Centralia rallied from a 13-point deficit in the last six minutes to stun Paris. Eddleman picked up a loose ball and scored the winning basket at the buzzer. Even after competing in the Rose Bowl, the Final Four, the Olympics and the NBA, he always considered the victory over Paris in 1942 to be his greatest thrill in sports.

As Centralia had done the previous year, Paris came back to win the 1943 state title. With Dick Foley, Dave Humerickhouse and Max Norman returning from the 1942 squad and joining Gordon Taylor, Paris capped a 36-2 season by beating Moline.

"That was devastating," Norman said about Paris' loss to Centralia in the 1942 state final. "We thought we would be the first unbeaten state champion. It broke us up. You don't forget things like that, even 50 years later. I recall 1942 for losing almost as much as I recall 1943 for winning. To this day, I think 1942 was a better team than 1943."

But Paris didn't blow the lead in 1943. The Tigers got past Salem and All-Stater Roy Gatewood and 6-foot-7, 230-pound Dean White by a 53-50 margin in the semifinals despite Gatewood's 22 points, then prevailed over Moline 46-37 in the final.

Vergil Fletcher won two state championships and 792 games at Collinsville but the one that got away was the 1957 final when his unbeaten and top-ranked team had its 34-game winning streak snapped by Herrin 45-42 in the state final. The Kahoks were led by Terry Bethel and Thom Jackson. Herrin was led by John Tidwell.

In the final, Bethel, who was named to Parade magazine's All-America team with Jerry Lucas, picked up three fouls in the first five minutes and was forced to sit down. The Kahoks shot only 17-of-47 and Fletcher said it was one of the most disappointing losses of his career.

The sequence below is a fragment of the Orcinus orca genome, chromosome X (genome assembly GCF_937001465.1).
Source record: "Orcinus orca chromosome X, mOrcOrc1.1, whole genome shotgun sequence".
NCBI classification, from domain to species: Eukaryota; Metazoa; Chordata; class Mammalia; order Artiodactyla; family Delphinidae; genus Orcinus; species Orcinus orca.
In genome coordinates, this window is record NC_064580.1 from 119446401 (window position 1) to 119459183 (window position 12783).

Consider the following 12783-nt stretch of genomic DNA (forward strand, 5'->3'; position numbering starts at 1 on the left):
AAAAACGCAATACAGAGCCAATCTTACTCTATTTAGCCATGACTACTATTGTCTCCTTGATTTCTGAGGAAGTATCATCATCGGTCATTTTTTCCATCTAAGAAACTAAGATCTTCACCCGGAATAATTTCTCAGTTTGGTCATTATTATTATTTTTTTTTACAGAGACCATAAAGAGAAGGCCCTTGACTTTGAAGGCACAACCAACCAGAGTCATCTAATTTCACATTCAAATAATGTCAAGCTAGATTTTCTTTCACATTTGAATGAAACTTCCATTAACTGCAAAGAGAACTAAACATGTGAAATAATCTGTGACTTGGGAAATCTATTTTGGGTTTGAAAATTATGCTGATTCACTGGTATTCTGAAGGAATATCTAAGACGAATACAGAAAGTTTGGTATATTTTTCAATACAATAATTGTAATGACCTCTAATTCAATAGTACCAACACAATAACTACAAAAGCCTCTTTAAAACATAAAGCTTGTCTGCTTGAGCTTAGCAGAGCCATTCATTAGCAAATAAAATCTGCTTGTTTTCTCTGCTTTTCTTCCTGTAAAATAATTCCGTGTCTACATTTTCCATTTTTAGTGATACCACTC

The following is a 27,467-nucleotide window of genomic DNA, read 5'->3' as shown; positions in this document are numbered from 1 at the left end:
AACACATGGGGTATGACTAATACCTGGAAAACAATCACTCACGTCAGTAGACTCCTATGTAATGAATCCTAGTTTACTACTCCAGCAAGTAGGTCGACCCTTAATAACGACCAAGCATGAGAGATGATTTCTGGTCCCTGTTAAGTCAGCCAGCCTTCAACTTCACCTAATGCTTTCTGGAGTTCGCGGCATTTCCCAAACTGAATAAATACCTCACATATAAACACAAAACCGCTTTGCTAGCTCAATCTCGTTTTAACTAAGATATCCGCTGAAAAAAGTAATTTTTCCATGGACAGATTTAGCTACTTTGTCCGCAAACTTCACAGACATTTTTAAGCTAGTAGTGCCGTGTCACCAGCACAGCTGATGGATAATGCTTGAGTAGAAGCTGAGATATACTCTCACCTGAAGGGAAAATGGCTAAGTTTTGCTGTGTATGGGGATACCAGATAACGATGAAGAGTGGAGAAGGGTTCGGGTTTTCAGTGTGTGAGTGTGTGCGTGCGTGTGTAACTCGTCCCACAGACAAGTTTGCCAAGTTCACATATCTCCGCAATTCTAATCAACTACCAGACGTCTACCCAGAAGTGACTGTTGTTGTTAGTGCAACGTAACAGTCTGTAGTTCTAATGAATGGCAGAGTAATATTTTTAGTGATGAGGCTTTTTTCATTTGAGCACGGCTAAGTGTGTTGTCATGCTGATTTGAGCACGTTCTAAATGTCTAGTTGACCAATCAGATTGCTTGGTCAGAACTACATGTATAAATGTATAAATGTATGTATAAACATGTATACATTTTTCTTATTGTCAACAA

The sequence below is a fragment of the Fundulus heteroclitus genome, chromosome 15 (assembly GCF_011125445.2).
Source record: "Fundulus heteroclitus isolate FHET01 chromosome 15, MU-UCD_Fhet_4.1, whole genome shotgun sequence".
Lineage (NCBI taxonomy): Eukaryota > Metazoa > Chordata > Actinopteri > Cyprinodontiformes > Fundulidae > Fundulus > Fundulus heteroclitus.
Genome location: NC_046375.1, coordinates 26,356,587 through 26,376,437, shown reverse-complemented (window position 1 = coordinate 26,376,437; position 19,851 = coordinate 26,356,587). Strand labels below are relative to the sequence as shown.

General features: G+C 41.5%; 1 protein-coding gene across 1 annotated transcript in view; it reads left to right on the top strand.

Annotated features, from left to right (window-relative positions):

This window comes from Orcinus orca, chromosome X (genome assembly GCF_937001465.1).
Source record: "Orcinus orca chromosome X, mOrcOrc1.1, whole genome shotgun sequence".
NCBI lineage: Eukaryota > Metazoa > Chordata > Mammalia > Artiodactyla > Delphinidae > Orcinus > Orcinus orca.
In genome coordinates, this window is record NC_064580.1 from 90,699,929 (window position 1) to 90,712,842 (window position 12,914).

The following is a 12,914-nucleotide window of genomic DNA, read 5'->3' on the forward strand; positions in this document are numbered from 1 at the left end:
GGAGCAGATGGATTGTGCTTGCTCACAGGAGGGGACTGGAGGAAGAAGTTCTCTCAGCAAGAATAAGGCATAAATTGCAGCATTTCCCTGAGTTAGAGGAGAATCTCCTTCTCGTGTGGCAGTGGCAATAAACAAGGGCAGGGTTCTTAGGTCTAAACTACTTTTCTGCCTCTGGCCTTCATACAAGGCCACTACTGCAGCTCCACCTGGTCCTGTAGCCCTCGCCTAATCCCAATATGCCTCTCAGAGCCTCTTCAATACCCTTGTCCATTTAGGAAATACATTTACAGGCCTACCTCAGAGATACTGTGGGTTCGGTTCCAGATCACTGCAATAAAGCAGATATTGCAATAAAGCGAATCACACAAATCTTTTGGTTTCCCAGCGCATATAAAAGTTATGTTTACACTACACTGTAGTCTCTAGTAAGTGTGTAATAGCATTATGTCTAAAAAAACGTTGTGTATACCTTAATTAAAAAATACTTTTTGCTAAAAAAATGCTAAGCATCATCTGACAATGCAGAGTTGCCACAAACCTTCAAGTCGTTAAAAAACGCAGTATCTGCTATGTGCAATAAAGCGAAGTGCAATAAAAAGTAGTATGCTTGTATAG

"Nobody will let the 1957 team die," Bethel said. "To them, there never will be a team like 1957, not even 1961."

Fletcher's 1961 team, led by Bogie Redmon and Fred Riddle, went 32-0 and is generally regarded among the top five teams in state history. After edging Centralia 66-64 in the supersectional in a duel of the state's two top-rated teams, Collinsville went to crush its last three opponents by margins of 23, 37 and 34 points.

In 1995, William "Wolf" Nelson was convinced that his Farragut team, featuring future NBA star Kevin Garnett, Ronnie Fields and Michael Wright, was destined to add to the Chicago Public League's legacy of outstanding state champions. But the Admirals were upset by Thornton in the state quarterfinals. Garnett was distraught after the game and has always said it was one of the most disappointing losses of his career.

At the end of the regular season, Farragut was 23-1 and rated No. 1 in the state. Peoria Manual was 24-2 and rated No. 2. Thornton was 22-1 and rated No. 5. In the Public League final, Farragut ousted Carver and Nick Irvin 71-62 but lost to Thornton and Melvin Ely, Erik Herring, Chauncey Jones and James Johnson 46-43 in the state quarterfinals. Thornton went on to lose to Peoria Manual in the state final.

SportsTalk Live Podcast: Will Cam Meredith return to the Bears?


SportsTalk Live Podcast: Will Cam Meredith return to the Bears?

Hub Arkush (Pro Football Weekly/670 The Score), Mark Grote (670 The Score) and Mark Carman (WGN Radio) join Luke Stuckmeyer on the panel. Quenton Nelson works out at Notre Dame’s pro day. If he’s still on the board at 8, should the Bears take him? Plus the panel talks about the Cubs outfield heading into 2018 and if it’s time to shut down both Jonathan Toews and Lauri Markkanen.

White Sox opposition research: What's there to know about the New York Yankees?


White Sox opposition research: What's there to know about the New York Yankees?

As the 2018 season nears and the White Sox get ready to take on the rest of the American League, we're taking a team-by-team look at all 14 of their opponents.

What’s there to know about the New York Yankees?

You know how everybody always (usually jokingly) refers to “stacked” lineups as the ‘27 Yankees? Well, it might be time to change that to the ‘18 Yankees.